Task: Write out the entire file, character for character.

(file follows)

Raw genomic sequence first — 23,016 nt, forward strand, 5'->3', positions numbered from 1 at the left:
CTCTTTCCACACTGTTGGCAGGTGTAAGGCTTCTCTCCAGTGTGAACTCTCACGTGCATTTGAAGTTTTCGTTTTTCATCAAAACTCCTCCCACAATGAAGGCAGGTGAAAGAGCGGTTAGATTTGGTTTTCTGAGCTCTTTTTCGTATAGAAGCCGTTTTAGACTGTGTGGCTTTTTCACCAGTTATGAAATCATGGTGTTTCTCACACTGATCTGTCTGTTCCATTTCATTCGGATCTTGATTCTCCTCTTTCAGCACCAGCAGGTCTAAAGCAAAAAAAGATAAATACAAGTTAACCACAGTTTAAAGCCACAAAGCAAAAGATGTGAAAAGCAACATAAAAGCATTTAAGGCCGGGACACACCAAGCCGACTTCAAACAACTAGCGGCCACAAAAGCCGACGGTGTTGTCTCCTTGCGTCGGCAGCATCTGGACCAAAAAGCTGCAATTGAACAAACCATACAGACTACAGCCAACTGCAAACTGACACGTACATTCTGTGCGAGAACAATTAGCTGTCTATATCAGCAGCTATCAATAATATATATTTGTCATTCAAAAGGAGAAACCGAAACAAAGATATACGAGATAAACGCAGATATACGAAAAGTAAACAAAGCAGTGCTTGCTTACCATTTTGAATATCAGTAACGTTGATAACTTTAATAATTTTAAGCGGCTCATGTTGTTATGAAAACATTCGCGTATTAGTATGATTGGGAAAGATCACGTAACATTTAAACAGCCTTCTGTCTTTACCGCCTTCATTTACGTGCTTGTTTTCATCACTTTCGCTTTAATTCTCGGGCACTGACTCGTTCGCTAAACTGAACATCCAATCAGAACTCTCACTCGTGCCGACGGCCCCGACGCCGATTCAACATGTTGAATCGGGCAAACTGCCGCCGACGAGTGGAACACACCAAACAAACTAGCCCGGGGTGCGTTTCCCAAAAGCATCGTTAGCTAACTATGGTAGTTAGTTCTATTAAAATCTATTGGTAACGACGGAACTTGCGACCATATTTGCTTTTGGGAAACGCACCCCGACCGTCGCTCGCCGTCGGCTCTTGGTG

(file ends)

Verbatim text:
Raw genomic sequence first — 23,016 nt, forward strand, 5'->3', positions numbered from 1 at the left:
CTCTTTCCACACTGTTGGCAGGTGTAAGGCTTCTCTCCAGTGTGAACTCTCACGTGCATTTGAAGTTTTCGTTTTTCATCAAAACTCCTCCCACAATGAAGGCAGGTGAAAGAGCGGTTAGATTTGGTTTTCTGAGCTCTTTTTCGTATAGAAGCCGTTTTAGACTGTGTGGCTTTTTCACCAGTTATGAAATCATGGTGTTTCTCACACTGATCTGTCTGTTCCATTTCATTCGGATCTTGATTCTCCTCTTTCAGCACCAGCAGGTCTAAAGCAAAAAAAGATAAATACAAGTTAACCACAGTTTAAAGCCACAAAGCAAAAGATGTGAAAAGCAACATAAAAGCATTTAAGGCCGGGACACACCAAGCCGACTTCAAACAACTAGCGGCCACAAAAGCCGACGGTGTTGTCTCCTTGCGTCGGCAGCATCTGGACCAAAAAGCTGCAATTGAACAAACCATACAGACTACAGCCAACTGCAAACTGACACGTACATTCTGTGCGAGAACAATTAGCTGTCTATATCAGCAGCTATCAATAATATATATTTGTCATTCAAAAGGAGAAACCGAAACAAAGATATACGAGATAAACGCAGATATACGAAAAGTAAACAAAGCAGTGCTTGCTTACCATTTTGAATATCAGTAACGTTGATAACTTTAATAATTTTAAGCGGCTCATGTTGTTATGAAAACATTCGCGTATTAGTATGATTGGGAAAGATCACGTAACATTTAAACAGCCTTCTGTCTTTACCGCCTTCATTTACGTGCTTGTTTTCATCACTTTCGCTTTAATTCTCGGGCACTGACTCGTTCGCTAAACTGAACATCCAATCAGAACTCTCACTCGTGCCGACGGCCCCGACGCCGATTCAACATGTTGAATCGGGCAAACTGCCGCCGACGAGTGGAACACACCAAACAAACTAGCCCGGGGTGCGTTTCCCAAAAGCATCGTTAGCTAACTATGGTAGTTAGTTCTATTAAAATCTATTGGTAACGACGGAACTTGCGACCATATTTGCTTTTGGGAAACGCACCCCGACCGTCGCTCGCCGTCGGCTCTTGGTG